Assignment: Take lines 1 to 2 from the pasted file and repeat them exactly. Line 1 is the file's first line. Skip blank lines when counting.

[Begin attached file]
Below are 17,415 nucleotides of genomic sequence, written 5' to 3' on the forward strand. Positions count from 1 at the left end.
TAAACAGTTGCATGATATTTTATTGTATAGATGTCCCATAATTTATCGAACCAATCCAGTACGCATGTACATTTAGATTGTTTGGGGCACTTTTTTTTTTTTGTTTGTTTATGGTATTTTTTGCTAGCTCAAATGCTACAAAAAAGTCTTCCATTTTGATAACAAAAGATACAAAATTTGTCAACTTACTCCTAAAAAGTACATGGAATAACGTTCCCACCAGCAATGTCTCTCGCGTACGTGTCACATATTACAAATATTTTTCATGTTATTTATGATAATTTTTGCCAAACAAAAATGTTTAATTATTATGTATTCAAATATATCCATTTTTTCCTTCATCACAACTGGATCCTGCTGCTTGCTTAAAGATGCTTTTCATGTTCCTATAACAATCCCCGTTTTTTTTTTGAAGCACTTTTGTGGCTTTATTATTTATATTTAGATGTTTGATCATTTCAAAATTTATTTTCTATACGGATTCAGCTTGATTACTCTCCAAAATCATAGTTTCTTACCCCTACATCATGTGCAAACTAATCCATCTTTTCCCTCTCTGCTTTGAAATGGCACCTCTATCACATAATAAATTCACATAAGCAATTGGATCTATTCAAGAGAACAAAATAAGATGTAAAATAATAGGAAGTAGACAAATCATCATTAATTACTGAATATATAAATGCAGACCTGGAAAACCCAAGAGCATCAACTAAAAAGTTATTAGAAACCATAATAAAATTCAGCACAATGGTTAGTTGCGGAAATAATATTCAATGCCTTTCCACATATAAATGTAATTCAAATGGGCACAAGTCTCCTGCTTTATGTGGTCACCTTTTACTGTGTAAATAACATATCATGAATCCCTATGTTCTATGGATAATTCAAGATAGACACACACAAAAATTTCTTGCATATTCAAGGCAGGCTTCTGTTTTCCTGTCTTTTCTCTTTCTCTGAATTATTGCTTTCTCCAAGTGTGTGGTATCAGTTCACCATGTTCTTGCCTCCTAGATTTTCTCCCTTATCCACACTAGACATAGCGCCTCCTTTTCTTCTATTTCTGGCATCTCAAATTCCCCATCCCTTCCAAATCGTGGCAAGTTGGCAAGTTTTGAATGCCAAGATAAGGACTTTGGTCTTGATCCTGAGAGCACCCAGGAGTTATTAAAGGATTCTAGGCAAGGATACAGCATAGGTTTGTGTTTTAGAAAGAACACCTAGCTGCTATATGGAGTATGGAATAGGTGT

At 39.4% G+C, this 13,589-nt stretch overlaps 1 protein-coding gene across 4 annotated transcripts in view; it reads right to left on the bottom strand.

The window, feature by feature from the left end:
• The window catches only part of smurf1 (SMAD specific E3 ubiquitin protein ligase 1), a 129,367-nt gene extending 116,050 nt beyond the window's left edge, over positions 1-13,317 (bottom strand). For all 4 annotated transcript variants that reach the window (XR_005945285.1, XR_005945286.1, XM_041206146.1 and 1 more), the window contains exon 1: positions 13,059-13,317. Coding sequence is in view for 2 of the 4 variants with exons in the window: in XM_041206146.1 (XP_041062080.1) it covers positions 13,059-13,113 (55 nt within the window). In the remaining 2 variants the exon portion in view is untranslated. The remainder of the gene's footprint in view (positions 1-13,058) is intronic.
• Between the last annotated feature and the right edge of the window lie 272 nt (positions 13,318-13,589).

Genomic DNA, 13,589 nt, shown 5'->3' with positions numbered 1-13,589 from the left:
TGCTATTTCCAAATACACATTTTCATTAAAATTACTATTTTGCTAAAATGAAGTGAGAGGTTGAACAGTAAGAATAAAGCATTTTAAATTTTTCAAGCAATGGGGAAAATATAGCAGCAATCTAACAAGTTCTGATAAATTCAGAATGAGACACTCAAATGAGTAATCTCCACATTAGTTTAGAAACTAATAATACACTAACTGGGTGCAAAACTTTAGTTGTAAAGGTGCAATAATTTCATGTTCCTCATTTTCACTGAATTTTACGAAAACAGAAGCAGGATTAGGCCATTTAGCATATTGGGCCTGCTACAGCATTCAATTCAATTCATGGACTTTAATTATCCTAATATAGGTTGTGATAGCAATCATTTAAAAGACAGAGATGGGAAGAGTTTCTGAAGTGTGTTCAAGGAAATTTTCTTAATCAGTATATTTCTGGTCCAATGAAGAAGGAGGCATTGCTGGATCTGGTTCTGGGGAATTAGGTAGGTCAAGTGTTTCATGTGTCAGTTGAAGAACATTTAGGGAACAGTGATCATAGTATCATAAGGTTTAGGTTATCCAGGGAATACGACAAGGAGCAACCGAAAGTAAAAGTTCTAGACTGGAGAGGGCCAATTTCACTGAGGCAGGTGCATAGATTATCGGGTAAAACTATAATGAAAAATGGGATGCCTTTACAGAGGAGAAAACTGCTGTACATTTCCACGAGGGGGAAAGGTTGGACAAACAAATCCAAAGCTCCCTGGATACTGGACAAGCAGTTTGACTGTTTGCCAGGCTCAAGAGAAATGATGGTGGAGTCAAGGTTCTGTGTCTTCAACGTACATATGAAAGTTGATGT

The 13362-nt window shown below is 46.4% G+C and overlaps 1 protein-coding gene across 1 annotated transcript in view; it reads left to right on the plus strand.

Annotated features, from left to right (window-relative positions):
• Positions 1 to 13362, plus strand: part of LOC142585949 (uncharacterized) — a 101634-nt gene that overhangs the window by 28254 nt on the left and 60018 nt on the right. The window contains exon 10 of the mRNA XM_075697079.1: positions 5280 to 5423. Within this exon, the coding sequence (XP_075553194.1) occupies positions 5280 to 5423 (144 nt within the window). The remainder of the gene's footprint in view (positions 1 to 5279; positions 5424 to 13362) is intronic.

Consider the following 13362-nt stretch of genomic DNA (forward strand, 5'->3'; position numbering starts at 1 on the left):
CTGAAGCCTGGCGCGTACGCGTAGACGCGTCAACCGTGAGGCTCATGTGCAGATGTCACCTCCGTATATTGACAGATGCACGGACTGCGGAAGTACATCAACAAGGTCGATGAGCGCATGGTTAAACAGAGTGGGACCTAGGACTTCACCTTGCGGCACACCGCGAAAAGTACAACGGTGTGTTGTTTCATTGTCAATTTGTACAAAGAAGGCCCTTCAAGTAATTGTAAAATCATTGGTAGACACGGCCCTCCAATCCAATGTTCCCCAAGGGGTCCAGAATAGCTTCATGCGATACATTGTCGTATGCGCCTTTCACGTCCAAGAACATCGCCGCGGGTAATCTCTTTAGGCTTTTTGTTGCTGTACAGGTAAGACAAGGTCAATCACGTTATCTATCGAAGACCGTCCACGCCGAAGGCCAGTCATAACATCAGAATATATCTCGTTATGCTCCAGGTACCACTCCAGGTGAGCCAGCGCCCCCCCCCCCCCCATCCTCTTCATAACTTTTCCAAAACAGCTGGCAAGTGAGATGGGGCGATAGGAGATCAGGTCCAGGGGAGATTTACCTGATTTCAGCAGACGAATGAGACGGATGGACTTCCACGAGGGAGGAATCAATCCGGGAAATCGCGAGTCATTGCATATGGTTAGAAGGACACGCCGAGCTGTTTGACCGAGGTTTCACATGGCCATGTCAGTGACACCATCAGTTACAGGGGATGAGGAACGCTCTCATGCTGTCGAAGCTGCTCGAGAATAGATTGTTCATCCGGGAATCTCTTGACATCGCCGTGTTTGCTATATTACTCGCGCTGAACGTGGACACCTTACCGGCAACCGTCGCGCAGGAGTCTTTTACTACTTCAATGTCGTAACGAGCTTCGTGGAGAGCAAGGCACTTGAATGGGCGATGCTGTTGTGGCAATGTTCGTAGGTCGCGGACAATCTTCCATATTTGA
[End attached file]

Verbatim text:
Below are 17,415 nucleotides of genomic sequence, written 5' to 3' on the forward strand. Positions count from 1 at the left end.
TAAACAGTTGCATGATATTTTATTGTATAGATGTCCCATAATTTATCGAACCAATCCAGTACGCATGTACATTTAGATTGTTTGGGGCACTTTTTTTTTTTTGTTTGTTTATGGTATTTTTTGCTAGCTCAAATGCTACAAAAAAGTCTTCCATTTTGATAACAAAAGATACAAAATTTGTCAACTTACTCCTAAAAAGTACATGGAATAACGTTCCCACCAGCAATGTCTCTCGCGTACGTGTCACATATTACAAATATTTTTCATGTTATTTATGATAATTTTTGCCAAACAAAAATGTTTAATTATTATGTATTCAAATATATCCATTTTTTCCTTCATCACAACTGGATCCTGCTGCTTGCTTAAAGATGCTTTTCATGTTCCTATAACAATCCCCGTTTTTTTTTTGAAGCACTTTTGTGGCTTTATTATTTATATTTAGATGTTTGATCATTTCAAAATTTATTTTCTATACGGATTCAGCTTGATTACTCTCCAAAATCATAGTTTCTTACCCCTACATCATGTGCAAACTAATCCATCTTTTCCCTCTCTGCTTTGAAATGGCACCTCTATCACATAATAAATTCACATAAGCAATTGGATCTATTCAAGAGAACAAAATAAGATGTAAAATAATAGGAAGTAGACAAATCATCATTAATTACTGAATATATAAATGCAGACCTGGAAAACCCAAGAGCATCAACTAAAAAGTTATTAGAAACCATAATAAAATTCAGCACAATGGTTAGTTGCGGAAATAATATTCAATGCCTTTCCACATATAAATGTAATTCAAATGGGCACAAGTCTCCTGCTTTATGTGGTCACCTTTTACTGTGTAAATAACATATCATGAATCCCTATGTTCTATGGATAATTCAAGATAGACACACACAAAAATTTCTTGCATATTCAAGGCAGGCTTCTGTTTTCCTGTCTTTTCTCTTTCTCTGAATTATTGCTTTCTCCAAGTGTGTGGTATCAGTTCACCATGTTCTTGCCTCCTAGATTTTCTCCCTTATCCACACTAGACATAGCGCCTCCTTTTCTTCTATTTCTGGCATCTCAAATTCCCCATCCCTTCCAAATCGTGGCAAGTTGGCAAGTTTTGAATGCCAAGATAAGGACTTTGGTCTTGATCCTGAGAGCACCCAGGAGTTATTAAAGGATTCTAGGCAAGGATACAGCATAGGTTTGTGTTTTAGAAAGAACACCTAGCTGCTATATGGAGTATGGAATAGGTGT